Fewer state-educated boys want university places

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The number of boys wanting to go to university is falling, a report suggests today. Only 67 per cent of boys at state schools believe they are likely to follow a degree course, compared with 76 per cent of girls. The nine-point percentage gap is twice that of last year - even though the overall proportion of potential university students of both sexes has remained the same, at 71 per cent.

The report, by a leading educational charity, comes a week after this summer's A-level results showed girls outperforming boys in every subject except maths and modern languages. The survey of 2,400 pupils aged 11 to 16 was conducted by the Sutton Trust, which aims to widen participation in higher education and is run by Sir Peter Lampl, the millionaire philanthropist.

Boys are also far more cynical than girls, the poll reveals. Asked what would most help them to get on in life, many male students believed their family background and the secondary school they attended were the most important factors, along with "knowing the right people". Girls were more likely to say that doing their best in exams and being able to read and write well were essential for future success. Also, when asked why they were unlikely to attend a university, 34 per cent of boys said it was because they did not like learning. Among girls, however, the proportion was only 22 per cent.

The findings suggest that a government drive aimed at improving the achievement of boys at secondary school is not working. The Sutton Trust also said it was finding it difficult to attract boys from underprivileged backgrounds to its summer schools at leading universities such as Oxford, Cambridge, Nottingham and St Andrews. Only 29 per cent of applicants for this year's courses were boys - 3 per cent fewer than in 2004.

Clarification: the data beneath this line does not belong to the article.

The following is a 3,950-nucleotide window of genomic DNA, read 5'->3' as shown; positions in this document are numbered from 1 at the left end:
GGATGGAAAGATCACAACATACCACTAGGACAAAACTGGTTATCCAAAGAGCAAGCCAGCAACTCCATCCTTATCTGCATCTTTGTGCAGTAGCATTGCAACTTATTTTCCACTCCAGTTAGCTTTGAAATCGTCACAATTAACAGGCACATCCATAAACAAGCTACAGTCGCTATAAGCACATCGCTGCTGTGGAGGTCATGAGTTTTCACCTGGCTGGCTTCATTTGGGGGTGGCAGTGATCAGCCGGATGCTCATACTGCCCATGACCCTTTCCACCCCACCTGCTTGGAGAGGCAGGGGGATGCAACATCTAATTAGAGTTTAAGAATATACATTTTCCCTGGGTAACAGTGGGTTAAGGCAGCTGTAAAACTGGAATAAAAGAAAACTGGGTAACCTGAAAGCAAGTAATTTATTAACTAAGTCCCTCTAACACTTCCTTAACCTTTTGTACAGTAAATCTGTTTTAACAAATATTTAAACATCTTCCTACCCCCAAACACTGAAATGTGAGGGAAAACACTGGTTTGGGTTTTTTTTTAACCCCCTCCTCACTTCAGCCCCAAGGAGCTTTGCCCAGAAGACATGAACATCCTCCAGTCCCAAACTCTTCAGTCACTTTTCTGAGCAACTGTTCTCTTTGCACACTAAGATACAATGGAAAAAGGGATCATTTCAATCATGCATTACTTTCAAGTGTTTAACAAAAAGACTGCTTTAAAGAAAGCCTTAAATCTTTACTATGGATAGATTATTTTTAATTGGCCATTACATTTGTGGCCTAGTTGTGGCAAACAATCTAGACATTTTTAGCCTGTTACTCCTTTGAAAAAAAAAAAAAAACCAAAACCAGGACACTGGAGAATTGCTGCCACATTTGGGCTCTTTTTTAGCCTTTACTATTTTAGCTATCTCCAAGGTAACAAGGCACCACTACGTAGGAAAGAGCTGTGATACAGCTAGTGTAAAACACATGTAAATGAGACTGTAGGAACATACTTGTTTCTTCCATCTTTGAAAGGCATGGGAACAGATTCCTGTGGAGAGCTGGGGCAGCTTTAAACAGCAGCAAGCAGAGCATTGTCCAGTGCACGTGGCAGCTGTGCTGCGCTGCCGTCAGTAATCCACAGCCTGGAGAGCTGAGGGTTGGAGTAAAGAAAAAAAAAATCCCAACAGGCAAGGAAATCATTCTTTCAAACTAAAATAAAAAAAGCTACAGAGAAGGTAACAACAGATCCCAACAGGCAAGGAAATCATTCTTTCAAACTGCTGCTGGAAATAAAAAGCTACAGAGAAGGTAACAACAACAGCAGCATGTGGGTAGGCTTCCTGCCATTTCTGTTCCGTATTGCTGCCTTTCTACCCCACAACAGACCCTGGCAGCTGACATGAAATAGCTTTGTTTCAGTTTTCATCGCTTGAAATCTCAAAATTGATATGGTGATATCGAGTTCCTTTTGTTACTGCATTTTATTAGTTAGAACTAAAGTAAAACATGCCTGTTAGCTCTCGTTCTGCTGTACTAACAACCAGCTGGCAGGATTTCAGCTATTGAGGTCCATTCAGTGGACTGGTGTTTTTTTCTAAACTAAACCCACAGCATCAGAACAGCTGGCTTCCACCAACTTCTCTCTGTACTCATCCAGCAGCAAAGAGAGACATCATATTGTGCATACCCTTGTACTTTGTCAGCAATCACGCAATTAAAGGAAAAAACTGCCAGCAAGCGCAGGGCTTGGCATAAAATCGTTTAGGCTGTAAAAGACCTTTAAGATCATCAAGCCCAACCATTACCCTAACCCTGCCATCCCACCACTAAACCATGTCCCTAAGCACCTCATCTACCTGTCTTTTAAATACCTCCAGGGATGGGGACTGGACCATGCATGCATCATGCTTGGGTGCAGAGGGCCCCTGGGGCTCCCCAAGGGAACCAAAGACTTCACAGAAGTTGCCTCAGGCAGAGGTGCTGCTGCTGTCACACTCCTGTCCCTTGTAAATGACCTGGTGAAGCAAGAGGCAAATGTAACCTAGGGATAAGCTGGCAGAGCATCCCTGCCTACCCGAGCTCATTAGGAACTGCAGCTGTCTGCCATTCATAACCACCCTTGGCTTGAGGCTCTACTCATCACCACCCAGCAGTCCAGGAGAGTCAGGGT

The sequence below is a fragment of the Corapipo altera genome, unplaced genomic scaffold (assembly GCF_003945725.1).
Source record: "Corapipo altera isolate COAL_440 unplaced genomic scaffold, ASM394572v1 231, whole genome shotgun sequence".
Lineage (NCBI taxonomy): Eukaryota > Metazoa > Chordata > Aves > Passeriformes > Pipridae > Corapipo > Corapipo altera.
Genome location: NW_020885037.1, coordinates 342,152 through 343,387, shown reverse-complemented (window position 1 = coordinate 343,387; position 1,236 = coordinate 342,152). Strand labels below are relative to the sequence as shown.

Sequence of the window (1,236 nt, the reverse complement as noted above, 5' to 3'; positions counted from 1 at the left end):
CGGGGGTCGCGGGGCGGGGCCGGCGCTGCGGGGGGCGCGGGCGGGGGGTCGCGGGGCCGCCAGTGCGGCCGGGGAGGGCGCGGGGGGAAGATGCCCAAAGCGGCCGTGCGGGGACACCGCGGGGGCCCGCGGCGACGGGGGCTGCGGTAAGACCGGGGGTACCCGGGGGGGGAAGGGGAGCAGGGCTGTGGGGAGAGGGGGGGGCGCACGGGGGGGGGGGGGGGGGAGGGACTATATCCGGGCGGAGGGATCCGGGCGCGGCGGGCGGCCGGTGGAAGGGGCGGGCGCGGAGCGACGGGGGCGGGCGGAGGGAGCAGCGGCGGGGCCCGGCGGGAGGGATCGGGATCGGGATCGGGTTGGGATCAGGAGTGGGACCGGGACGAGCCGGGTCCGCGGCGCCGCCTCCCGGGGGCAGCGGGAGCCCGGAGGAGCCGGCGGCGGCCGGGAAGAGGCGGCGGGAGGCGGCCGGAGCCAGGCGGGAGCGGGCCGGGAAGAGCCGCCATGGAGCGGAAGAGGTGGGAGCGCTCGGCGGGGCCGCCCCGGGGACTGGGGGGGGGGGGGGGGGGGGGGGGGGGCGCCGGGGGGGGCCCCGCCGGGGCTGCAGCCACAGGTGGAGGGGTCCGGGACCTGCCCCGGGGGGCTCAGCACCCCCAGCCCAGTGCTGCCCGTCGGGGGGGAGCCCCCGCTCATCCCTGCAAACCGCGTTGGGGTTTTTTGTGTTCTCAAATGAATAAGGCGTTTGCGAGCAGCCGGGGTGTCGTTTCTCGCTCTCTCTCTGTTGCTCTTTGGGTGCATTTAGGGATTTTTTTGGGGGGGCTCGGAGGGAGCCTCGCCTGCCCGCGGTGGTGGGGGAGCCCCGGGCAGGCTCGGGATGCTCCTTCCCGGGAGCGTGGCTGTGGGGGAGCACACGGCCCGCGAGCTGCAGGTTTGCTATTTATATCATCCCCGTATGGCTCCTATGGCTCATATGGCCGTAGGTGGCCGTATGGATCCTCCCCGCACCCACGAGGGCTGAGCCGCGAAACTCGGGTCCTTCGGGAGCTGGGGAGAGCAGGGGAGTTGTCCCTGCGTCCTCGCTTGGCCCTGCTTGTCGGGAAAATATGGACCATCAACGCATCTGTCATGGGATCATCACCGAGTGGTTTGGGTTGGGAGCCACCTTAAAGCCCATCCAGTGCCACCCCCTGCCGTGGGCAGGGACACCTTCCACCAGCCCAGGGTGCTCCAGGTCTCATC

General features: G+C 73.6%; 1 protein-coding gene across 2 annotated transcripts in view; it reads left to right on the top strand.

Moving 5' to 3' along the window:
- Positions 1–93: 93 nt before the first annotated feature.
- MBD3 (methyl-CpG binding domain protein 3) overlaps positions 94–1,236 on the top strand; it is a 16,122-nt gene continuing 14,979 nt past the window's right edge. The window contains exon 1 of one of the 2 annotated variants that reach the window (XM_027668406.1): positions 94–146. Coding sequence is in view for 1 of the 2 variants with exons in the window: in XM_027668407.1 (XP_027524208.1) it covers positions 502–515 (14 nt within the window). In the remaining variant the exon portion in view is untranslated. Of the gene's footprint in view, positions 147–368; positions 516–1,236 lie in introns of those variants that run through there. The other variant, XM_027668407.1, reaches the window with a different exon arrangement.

"We are looking to raise the attainment and aspiration of boys, particularly those from non-privileged backgrounds, so more of them decide to go on to higher education and can therefore access the excellent opportunities beyond," Sir Peter said.

His trust is conducting a British trial of the SAT reasoning test, the standardised intelligence exam used by US universities to assess applicants. Sir Peter claims the SAT test is more "boy friendly" than A-levels because it relies less on coursework. Figures from the US show that boys are more likely than girls to do well in their SATs.

Bill Rammell, the Higher Education minister, said he was "pleased that overall figures show the vast majority of young people remain positive about higher education and say they are likely to participate". The Government was investing almost £1bn to help boys and under-achievers catch up at school, he added.